With the advent of new genres in youth culture over the past three decades, many books and articles have begun to explore the complex linkage between various components of African American religious traditions and diverse elements of the hip hop arts, particularly, rap music. Little effort has been made, however, to investigate the strong kinship between the storefront church movement--a unique development within the broader African American religious heritage--and the subsequent hip hop movement of Northern urban youth. Both are historical progenies of similar socio-economic and cultural forces and, therefore, share attributes whose origins and interplay invite further study and critical dialog. The following is one such effort.
Section One ("In the Mix") is an overview of the chief factors that influenced the emergence of both movements and steered their course in parallel directions. Section Two ("Disturb the Peace ") examines their respective use of space as a cultural arena to transverse, convert and generate expressive practices. Section Three ("U Can't Touch This") highlights the functional similarities in their musical products (Gospel and Rap), and draws attention to the dialectical use of "street experience" as a common distinguishing attribute of persona, projected from the hip hop stage with the same drama and allure as from storefront pulpits.
Conceptually, the analysis will move from examining and comparing general trends in the evolution of each movement to specific and distinguishing attributes. For several reasons, the storefront church will be used as a point of reference for profiling commonalities. As one of the earliest and longest surviving Black institutions within our urban neighborhoods, storefront churches are the socio-historical antecedent to many of the aesthetic practices manifested in the hip hop movement. Second, despite their ubiquitous presence within Black urban communities, the traditional storefront church has never been as popular (or as commercially viable) as the more recent hip hop movement. Nevertheless, its influence on young Black artists (rappers included), though subtle and elusive, is deserving of greater scrutiny and appreciation.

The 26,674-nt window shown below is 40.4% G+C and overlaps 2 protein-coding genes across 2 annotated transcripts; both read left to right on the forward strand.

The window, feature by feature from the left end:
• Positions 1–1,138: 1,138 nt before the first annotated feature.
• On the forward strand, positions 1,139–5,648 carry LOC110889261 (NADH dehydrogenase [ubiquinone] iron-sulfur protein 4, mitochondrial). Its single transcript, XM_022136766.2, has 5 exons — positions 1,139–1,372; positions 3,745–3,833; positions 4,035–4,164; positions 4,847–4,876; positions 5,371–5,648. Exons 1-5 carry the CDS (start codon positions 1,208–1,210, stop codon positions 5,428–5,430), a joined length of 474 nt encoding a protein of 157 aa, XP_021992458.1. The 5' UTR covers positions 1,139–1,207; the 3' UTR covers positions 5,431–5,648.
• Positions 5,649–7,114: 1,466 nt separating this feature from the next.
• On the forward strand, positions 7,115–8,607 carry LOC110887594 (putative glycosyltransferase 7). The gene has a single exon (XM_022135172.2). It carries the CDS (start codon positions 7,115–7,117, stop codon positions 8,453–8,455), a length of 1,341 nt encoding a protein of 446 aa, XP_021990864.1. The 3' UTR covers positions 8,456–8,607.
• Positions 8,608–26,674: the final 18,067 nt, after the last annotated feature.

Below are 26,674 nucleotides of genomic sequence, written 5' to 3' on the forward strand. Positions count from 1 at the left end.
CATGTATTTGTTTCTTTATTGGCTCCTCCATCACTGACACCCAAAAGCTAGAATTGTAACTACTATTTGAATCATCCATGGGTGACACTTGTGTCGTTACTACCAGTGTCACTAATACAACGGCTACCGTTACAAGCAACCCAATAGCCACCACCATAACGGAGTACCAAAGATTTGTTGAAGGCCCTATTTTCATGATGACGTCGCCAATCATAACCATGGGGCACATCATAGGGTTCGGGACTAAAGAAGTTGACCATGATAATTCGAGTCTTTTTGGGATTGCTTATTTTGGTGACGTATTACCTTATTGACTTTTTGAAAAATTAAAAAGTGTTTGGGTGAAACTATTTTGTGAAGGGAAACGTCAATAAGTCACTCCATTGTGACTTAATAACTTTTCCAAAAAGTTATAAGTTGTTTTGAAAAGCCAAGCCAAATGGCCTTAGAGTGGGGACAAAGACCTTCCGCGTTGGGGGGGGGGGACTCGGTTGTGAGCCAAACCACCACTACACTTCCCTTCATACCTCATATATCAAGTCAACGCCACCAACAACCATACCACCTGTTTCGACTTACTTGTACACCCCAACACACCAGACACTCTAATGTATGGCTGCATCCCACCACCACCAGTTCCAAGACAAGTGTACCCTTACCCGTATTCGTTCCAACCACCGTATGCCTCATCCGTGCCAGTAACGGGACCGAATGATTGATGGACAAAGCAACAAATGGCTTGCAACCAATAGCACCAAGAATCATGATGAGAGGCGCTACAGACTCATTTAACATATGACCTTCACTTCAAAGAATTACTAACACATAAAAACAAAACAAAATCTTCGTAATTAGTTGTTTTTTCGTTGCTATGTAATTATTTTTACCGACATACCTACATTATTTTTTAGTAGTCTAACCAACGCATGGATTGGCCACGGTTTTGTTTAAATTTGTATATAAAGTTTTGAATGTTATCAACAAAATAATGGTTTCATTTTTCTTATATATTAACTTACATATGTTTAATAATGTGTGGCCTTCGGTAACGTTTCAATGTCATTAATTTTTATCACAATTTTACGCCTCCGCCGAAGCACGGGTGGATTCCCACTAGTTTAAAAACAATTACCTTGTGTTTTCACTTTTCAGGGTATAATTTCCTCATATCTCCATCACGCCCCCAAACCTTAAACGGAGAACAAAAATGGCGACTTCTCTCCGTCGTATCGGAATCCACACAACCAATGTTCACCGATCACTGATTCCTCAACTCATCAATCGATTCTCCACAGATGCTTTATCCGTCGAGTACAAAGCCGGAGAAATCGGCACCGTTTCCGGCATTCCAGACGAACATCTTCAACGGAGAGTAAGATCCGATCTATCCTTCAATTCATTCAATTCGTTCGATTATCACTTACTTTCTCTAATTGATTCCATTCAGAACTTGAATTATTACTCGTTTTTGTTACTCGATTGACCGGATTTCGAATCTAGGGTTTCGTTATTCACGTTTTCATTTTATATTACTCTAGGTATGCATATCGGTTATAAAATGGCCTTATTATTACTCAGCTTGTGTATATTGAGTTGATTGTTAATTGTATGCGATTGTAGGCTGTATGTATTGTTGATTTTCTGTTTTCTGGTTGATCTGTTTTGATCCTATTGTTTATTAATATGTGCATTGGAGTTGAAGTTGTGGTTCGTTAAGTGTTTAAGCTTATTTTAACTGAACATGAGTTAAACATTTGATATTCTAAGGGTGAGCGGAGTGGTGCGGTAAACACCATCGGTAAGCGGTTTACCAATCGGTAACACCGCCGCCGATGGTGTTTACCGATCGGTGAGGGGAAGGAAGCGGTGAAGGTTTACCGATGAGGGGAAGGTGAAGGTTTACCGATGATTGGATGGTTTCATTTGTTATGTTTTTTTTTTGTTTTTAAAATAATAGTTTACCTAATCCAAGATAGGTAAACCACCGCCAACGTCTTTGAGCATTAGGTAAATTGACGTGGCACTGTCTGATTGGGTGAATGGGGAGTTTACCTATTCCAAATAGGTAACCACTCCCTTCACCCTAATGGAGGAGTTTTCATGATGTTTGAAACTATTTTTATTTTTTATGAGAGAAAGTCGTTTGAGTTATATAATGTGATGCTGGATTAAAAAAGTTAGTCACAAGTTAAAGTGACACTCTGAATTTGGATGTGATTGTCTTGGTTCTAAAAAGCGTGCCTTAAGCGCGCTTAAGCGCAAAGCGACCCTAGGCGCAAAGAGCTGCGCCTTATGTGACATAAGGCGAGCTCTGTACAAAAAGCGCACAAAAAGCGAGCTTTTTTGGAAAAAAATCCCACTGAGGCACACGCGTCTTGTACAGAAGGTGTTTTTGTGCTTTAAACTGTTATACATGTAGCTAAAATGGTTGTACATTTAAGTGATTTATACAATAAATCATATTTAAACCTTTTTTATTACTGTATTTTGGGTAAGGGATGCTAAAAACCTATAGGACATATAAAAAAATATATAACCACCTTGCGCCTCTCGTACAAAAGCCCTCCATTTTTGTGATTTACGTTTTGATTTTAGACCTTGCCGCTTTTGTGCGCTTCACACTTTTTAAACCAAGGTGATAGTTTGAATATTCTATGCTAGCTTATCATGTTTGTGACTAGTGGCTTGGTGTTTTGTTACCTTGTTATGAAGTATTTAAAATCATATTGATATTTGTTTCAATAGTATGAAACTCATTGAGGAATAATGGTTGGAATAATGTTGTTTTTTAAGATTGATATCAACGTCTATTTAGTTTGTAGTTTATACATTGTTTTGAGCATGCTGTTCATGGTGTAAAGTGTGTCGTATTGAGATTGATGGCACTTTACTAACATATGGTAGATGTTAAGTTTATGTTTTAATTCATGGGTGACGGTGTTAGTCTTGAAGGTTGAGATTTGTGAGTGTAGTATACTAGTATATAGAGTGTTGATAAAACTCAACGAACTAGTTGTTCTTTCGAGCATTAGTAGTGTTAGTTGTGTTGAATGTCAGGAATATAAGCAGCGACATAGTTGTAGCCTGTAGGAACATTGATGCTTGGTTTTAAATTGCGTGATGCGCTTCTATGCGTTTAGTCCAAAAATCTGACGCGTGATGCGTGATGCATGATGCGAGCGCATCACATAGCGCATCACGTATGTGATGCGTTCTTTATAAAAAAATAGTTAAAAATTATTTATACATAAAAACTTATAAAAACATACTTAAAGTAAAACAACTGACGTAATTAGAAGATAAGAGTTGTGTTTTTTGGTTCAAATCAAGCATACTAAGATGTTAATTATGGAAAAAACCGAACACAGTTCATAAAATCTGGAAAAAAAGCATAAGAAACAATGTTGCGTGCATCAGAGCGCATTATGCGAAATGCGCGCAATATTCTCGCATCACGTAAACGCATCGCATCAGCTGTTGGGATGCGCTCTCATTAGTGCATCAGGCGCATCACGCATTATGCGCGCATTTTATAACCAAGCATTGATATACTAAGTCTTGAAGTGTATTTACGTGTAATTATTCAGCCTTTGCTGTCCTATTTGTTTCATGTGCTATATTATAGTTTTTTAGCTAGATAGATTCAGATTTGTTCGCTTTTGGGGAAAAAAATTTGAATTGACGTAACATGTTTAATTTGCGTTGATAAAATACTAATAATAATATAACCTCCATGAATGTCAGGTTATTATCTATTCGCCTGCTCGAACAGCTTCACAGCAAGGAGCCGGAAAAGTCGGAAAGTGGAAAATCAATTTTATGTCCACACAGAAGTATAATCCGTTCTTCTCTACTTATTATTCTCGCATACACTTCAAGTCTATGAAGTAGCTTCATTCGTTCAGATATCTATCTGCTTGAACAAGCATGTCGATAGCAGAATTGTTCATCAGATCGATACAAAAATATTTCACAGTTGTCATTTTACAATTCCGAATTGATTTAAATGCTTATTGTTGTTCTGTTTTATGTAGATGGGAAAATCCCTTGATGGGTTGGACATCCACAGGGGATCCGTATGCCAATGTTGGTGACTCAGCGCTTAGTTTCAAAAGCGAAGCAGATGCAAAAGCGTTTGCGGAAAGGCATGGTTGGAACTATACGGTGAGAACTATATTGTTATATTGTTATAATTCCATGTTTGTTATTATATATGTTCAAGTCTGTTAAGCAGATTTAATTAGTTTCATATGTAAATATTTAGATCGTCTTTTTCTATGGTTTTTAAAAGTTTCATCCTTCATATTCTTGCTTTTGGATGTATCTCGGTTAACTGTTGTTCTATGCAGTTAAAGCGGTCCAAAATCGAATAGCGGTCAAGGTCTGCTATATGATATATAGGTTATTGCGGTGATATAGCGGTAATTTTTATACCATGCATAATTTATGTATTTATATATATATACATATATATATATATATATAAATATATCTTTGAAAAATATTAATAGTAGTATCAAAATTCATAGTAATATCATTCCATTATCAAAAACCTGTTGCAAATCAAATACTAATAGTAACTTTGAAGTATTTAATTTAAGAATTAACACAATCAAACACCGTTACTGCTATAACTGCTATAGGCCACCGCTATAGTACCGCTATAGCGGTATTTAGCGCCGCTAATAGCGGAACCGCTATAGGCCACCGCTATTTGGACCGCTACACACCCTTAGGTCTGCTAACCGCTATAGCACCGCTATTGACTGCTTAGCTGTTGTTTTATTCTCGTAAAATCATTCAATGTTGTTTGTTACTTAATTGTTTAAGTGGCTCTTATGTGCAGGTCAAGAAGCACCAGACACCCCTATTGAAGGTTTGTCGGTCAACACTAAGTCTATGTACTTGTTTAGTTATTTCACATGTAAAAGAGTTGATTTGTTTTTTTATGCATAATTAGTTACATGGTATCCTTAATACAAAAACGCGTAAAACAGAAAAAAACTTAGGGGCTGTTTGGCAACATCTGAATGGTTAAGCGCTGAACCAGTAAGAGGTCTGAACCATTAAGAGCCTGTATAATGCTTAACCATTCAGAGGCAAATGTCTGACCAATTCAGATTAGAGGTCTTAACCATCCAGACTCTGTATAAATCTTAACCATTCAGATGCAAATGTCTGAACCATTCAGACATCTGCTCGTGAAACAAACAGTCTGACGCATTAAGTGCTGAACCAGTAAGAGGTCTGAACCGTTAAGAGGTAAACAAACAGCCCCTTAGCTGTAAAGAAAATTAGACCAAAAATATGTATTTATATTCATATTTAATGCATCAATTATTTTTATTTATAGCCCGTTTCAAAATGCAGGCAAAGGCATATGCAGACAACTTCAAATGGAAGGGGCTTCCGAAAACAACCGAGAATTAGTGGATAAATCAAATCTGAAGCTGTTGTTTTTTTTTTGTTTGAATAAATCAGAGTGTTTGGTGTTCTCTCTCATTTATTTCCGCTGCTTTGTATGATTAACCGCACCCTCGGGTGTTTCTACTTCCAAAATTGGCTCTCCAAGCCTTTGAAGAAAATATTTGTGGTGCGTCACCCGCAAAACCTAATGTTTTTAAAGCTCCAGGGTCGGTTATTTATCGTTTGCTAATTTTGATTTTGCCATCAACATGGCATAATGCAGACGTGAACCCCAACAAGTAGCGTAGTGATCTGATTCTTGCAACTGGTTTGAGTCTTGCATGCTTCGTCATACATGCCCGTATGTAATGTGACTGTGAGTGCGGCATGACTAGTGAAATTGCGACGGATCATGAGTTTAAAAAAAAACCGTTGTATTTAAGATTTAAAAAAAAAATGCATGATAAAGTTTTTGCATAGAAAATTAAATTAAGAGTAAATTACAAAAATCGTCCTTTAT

The term "storefront church" simply refers to "any structure used for religious activities that was once used for commercial retailing, such as stores, theatres and other house-types." (1) Although some purists may argue that "storefront churches do not constitute a substantive category," (2) the term is unambiguous and commonplace in inner city neighborhoods throughout the country and, generally, in the literature. The phrase "storefront church movement" refers to the emergence and proliferation of these institutions between the early 1900s and the mid-1930s, a phenomenon that coincided with the mass migration of African Americans from the rural South into northern urban areas: "Storefront churches may be seen as revitalization movements: they are deliberate, conscious, organized efforts of migrants to create a more satisfying mode of existence by refurbishing rural religious behavior to an urban environment." (3) Although proof certain is lacking that migrants established most storefront churches, anecdotal evidence suggests these churches first emerged "in cities wherever a sizable migrant population settled." (4)
All too often, past studies have characterized any religious group that met in a storefront as some exotic "sect" or "cult". (5) In fact, the religious adherents who pioneered these storefronts were far more diverse in their faiths, teachings, rituals and religious practices than what a critic might infer from externalities, like location and rented quarters. Quite the contrary, storefront churches represented various faith communities: Christian, quasi-Christian, Islamic, Judaic, African nationalists and a host of other faith systems often misconstrued as "fringe" sects and cults. …